Traditionally electricity distribution has been one way – utility to grid to customer
Now, small-scale generation technology allows customers to contribute electricity back to the grid, so smart meters will need to track both electricity used and contributed back by a customer.
Sensors and metering technologies are providing new visibility into power system conditions, and digitally-enabled power electronics and infrastructure are providing grid operators with an ability to act on newly-available information. Digitally-enabled demand-side resources, such as heating, and air conditioning units and water heaters could potentially be co-ordinated through a smart grid.
For example, at a time of peak demand, an energy firm’s computer could contact your smart freezer to ask if power can be switched off for a few minutes to allow your neighbour to use some of the energy to cook dinner. Your well-insulated freezer will stay cold without electricity for a while, so it will agree to power down, and you receive a credit.
Entire buildings can be integrated into the smart grid. Grid-integrated buildings have a holistically optimized blend of energy efficiency, energy storage, distributed energy generation, and load flexible technologies/smart controls. This results in a lower, “flatter,” more flexible energy load profile10.
Compute and control
The computing and control requirements for an Internet of Clean Energy are going to be enormous. In the US, for example, 50m smart meters bill could generate 1 bn data points a day with roughly 1 reading per hour.
On a global basis, a reasonable proxy for the number of households that may eventually use smart meters is the number of households with TVs11= 1.78bn. Add to that, 25m commercial buildings.
When cars go entirely electric, you can add to that 1bn cars12. Add to that billions of smart devices, and a global Internet of Clean Energy could become comparable to the current scale of the Internet itself13.
Grid of Smart Grids
An Internet of Clean Energy could comprise connected smart grids ranging from micro to macro scale, from towns to areas to regions to countries, and continents.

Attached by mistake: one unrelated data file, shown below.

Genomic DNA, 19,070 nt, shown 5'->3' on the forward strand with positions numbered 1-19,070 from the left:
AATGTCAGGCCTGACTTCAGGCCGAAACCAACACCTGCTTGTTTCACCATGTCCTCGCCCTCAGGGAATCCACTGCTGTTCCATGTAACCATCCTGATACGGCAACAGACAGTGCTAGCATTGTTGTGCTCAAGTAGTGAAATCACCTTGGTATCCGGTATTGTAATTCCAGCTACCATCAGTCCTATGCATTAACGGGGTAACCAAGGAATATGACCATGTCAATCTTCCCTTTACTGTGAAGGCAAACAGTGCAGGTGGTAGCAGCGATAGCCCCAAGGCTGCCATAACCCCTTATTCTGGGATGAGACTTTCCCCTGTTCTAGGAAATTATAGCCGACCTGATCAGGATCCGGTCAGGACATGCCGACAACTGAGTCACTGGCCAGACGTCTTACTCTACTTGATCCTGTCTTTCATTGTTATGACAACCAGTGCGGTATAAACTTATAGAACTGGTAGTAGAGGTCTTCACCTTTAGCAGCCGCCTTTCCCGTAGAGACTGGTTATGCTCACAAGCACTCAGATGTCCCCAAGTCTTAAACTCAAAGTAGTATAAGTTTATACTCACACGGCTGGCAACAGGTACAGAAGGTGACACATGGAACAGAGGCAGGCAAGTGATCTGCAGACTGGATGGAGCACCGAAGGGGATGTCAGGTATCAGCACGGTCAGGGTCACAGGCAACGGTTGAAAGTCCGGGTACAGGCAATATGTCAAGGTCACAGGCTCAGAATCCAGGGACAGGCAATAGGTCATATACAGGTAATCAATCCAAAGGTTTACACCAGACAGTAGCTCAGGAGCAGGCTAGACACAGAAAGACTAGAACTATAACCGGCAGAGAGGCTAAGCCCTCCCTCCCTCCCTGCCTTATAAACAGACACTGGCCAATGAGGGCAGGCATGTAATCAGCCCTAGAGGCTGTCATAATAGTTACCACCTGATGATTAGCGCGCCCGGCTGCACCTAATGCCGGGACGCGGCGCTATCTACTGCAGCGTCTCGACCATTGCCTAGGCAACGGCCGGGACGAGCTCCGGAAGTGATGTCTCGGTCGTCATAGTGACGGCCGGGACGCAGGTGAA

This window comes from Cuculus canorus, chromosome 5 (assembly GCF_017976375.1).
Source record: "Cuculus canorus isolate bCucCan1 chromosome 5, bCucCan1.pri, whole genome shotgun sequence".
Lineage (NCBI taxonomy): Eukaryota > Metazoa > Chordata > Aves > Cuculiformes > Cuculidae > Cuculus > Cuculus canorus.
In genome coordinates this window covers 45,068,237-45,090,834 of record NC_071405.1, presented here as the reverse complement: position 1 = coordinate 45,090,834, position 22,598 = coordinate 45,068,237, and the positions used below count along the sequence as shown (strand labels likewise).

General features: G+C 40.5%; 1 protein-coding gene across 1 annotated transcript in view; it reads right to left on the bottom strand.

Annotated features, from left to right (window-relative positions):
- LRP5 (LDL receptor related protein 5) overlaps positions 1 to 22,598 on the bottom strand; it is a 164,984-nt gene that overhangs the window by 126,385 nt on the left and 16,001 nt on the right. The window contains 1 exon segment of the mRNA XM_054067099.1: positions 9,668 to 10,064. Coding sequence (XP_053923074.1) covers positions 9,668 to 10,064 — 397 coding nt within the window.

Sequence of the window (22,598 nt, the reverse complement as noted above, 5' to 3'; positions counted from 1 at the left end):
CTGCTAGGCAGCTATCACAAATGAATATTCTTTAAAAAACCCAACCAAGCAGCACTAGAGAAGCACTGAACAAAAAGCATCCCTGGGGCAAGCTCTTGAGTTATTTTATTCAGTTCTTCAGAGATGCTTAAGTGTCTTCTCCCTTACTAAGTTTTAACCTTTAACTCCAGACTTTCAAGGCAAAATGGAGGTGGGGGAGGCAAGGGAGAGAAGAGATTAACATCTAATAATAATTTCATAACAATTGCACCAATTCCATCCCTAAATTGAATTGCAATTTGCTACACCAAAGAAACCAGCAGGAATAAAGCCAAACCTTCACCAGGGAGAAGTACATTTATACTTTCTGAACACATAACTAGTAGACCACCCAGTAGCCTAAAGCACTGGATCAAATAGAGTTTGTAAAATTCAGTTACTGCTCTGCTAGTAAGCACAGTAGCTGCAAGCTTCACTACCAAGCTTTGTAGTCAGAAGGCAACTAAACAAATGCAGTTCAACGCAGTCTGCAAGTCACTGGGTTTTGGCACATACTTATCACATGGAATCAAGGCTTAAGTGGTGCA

• Political co-operation between countries
• Energy security14
• Cyber security
• Methods of energy management
• Tagging clean vs dirty energy
• Dirty-clean – eg flooding rainforest for hydro projects
• Climate scepticism
In the United Kingdom, UK Power Networks has developed a program to actively manage the output of wind power plants, enabling it to more quickly and economically interconnect generators and demand.
Programmers from CSE and the University of Bristol set out to develop a new computational system that would allow the extraction of commercially valuable patterns from smart meter data. They came up with a prototype ‘Big Data’ platform called ‘Smart Meter Analytics, Scaled by Hadoop’ (SMASH) – https://www.cse.org.uk/projects/view/1210
H21 is an engineering solution for converting the gas networks across the North of England to hydrogen:
• Conversion of 3.7 million meter points
• A 12.5GW hydrogen production facility
• 8TWh hydrogen storage
• Carbon capture of up to 20 million tonnes of CO2/year by 2035.
Try this at home
Controlling electrical components with computers is a key part of the Internet of Clean Energy
Use this online simulation to take data from a light sensor to switch a light bulb
Try using different values in the code to get light to turn on and off at different thresholds.
5 Scottish Government – Energy Statistics Summary